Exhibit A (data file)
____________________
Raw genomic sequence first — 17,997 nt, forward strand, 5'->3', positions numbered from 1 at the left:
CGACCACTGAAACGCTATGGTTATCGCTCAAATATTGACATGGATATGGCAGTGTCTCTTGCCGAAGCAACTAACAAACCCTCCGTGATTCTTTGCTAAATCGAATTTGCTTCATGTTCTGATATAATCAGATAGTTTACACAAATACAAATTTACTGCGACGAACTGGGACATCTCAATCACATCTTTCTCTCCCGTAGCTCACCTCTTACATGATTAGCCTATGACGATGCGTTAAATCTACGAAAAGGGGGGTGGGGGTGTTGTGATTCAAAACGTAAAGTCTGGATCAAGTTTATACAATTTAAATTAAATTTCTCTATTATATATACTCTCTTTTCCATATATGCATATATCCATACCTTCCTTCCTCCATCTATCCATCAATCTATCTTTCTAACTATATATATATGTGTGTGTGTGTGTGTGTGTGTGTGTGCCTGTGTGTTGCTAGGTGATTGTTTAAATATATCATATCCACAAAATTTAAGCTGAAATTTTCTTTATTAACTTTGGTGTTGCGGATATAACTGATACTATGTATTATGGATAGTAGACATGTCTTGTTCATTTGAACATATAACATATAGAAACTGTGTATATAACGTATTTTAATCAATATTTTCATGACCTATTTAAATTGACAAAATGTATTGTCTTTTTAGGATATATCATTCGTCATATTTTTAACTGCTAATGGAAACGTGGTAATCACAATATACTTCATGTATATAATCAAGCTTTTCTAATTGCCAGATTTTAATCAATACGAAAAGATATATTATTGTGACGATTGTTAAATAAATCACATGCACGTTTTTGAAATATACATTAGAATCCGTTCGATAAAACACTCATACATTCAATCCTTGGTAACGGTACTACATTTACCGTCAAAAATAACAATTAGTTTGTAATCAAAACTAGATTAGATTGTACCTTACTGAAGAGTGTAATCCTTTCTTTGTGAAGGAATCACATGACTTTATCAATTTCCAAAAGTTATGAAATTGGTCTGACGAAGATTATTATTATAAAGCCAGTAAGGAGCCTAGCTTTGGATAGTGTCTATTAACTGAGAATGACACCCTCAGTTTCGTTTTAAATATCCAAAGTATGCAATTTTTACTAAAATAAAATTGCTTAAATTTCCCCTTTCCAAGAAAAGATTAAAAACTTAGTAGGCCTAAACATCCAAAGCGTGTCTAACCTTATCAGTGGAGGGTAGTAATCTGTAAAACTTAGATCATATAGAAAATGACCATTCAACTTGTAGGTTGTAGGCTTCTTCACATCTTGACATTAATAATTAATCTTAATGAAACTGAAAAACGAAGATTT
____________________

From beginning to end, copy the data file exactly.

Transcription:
Raw genomic sequence first — 17,997 nt, forward strand, 5'->3', positions numbered from 1 at the left:
CGACCACTGAAACGCTATGGTTATCGCTCAAATATTGACATGGATATGGCAGTGTCTCTTGCCGAAGCAACTAACAAACCCTCCGTGATTCTTTGCTAAATCGAATTTGCTTCATGTTCTGATATAATCAGATAGTTTACACAAATACAAATTTACTGCGACGAACTGGGACATCTCAATCACATCTTTCTCTCCCGTAGCTCACCTCTTACATGATTAGCCTATGACGATGCGTTAAATCTACGAAAAGGGGGGTGGGGGTGTTGTGATTCAAAACGTAAAGTCTGGATCAAGTTTATACAATTTAAATTAAATTTCTCTATTATATATACTCTCTTTTCCATATATGCATATATCCATACCTTCCTTCCTCCATCTATCCATCAATCTATCTTTCTAACTATATATATATGTGTGTGTGTGTGTGTGTGTGTGTGTGCCTGTGTGTTGCTAGGTGATTGTTTAAATATATCATATCCACAAAATTTAAGCTGAAATTTTCTTTATTAACTTTGGTGTTGCGGATATAACTGATACTATGTATTATGGATAGTAGACATGTCTTGTTCATTTGAACATATAACATATAGAAACTGTGTATATAACGTATTTTAATCAATATTTTCATGACCTATTTAAATTGACAAAATGTATTGTCTTTTTAGGATATATCATTCGTCATATTTTTAACTGCTAATGGAAACGTGGTAATCACAATATACTTCATGTATATAATCAAGCTTTTCTAATTGCCAGATTTTAATCAATACGAAAAGATATATTATTGTGACGATTGTTAAATAAATCACATGCACGTTTTTGAAATATACATTAGAATCCGTTCGATAAAACACTCATACATTCAATCCTTGGTAACGGTACTACATTTACCGTCAAAAATAACAATTAGTTTGTAATCAAAACTAGATTAGATTGTACCTTACTGAAGAGTGTAATCCTTTCTTTGTGAAGGAATCACATGACTTTATCAATTTCCAAAAGTTATGAAATTGGTCTGACGAAGATTATTATTATAAAGCCAGTAAGGAGCCTAGCTTTGGATAGTGTCTATTAACTGAGAATGACACCCTCAGTTTCGTTTTAAATATCCAAAGTATGCAATTTTTACTAAAATAAAATTGCTTAAATTTCCCCTTTCCAAGAAAAGATTAAAAACTTAGTAGGCCTAAACATCCAAAGCGTGTCTAACCTTATCAGTGGAGGGTAGTAATCTGTAAAACTTAGATCATATAGAAAATGACCATTCAACTTGTAGGTTGTAGGCTTCTTCACATCTTGACATTAATAATTAATCTTAATGAAACTGAAAAACGAAGATTT